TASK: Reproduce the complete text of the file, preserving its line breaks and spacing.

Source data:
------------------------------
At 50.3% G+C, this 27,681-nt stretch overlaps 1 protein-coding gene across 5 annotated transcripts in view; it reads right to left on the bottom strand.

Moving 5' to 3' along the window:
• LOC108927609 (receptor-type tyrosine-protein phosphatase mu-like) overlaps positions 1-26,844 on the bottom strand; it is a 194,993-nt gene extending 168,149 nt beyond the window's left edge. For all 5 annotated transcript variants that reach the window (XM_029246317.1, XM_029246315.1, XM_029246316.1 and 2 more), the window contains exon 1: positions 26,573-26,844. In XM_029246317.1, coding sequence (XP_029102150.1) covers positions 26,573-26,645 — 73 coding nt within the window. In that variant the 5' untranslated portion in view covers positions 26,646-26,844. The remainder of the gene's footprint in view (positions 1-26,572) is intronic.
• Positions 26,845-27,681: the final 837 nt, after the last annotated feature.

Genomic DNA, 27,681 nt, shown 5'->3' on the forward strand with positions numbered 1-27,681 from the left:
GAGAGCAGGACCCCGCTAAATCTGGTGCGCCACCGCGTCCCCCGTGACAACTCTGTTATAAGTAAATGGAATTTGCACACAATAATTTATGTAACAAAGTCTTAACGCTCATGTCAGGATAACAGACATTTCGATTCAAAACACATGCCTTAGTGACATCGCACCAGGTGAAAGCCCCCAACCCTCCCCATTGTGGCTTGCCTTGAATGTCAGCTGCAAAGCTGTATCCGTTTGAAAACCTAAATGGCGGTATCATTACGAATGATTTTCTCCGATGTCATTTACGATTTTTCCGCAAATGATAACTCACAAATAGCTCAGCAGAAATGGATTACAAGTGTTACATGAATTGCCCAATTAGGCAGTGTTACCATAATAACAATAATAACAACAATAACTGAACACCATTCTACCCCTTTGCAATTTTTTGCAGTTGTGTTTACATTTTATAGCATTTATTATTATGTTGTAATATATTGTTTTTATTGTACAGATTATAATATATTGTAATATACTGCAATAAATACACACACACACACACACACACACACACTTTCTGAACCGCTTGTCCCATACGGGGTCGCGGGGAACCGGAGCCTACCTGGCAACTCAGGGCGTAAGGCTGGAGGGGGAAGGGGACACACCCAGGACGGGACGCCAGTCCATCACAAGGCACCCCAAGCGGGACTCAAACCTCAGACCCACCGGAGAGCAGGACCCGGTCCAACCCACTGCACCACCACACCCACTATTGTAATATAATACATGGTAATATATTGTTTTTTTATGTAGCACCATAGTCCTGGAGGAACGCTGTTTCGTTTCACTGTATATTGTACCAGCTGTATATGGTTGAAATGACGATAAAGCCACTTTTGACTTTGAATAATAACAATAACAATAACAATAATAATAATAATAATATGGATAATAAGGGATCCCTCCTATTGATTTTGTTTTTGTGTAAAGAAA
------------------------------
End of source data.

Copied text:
At 50.3% G+C, this 27,681-nt stretch overlaps 1 protein-coding gene across 5 annotated transcripts in view; it reads right to left on the bottom strand.

Moving 5' to 3' along the window:
• LOC108927609 (receptor-type tyrosine-protein phosphatase mu-like) overlaps positions 1-26,844 on the bottom strand; it is a 194,993-nt gene extending 168,149 nt beyond the window's left edge. For all 5 annotated transcript variants that reach the window (XM_029246317.1, XM_029246315.1, XM_029246316.1 and 2 more), the window contains exon 1: positions 26,573-26,844. In XM_029246317.1, coding sequence (XP_029102150.1) covers positions 26,573-26,645 — 73 coding nt within the window. In that variant the 5' untranslated portion in view covers positions 26,646-26,844. The remainder of the gene's footprint in view (positions 1-26,572) is intronic.
• Positions 26,845-27,681: the final 837 nt, after the last annotated feature.

Genomic DNA, 27,681 nt, shown 5'->3' on the forward strand with positions numbered 1-27,681 from the left:
GAGAGCAGGACCCCGCTAAATCTGGTGCGCCACCGCGTCCCCCGTGACAACTCTGTTATAAGTAAATGGAATTTGCACACAATAATTTATGTAACAAAGTCTTAACGCTCATGTCAGGATAACAGACATTTCGATTCAAAACACATGCCTTAGTGACATCGCACCAGGTGAAAGCCCCCAACCCTCCCCATTGTGGCTTGCCTTGAATGTCAGCTGCAAAGCTGTATCCGTTTGAAAACCTAAATGGCGGTATCATTACGAATGATTTTCTCCGATGTCATTTACGATTTTTCCGCAAATGATAACTCACAAATAGCTCAGCAGAAATGGATTACAAGTGTTACATGAATTGCCCAATTAGGCAGTGTTACCATAATAACAATAATAACAACAATAACTGAACACCATTCTACCCCTTTGCAATTTTTTGCAGTTGTGTTTACATTTTATAGCATTTATTATTATGTTGTAATATATTGTTTTTATTGTACAGATTATAATATATTGTAATATACTGCAATAAATACACACACACACACACACACACACACACTTTCTGAACCGCTTGTCCCATACGGGGTCGCGGGGAACCGGAGCCTACCTGGCAACTCAGGGCGTAAGGCTGGAGGGGGAAGGGGACACACCCAGGACGGGACGCCAGTCCATCACAAGGCACCCCAAGCGGGACTCAAACCTCAGACCCACCGGAGAGCAGGACCCGGTCCAACCCACTGCACCACCACACCCACTATTGTAATATAATACATGGTAATATATTGTTTTTTTATGTAGCACCATAGTCCTGGAGGAACGCTGTTTCGTTTCACTGTATATTGTACCAGCTGTATATGGTTGAAATGACGATAAAGCCACTTTTGACTTTGAATAATAACAATAACAATAACAATAATAATAATAATAATATGGATAATAAGGGATCCCTCCTATTGATTTTGTTTTTGTGTAAAGAAA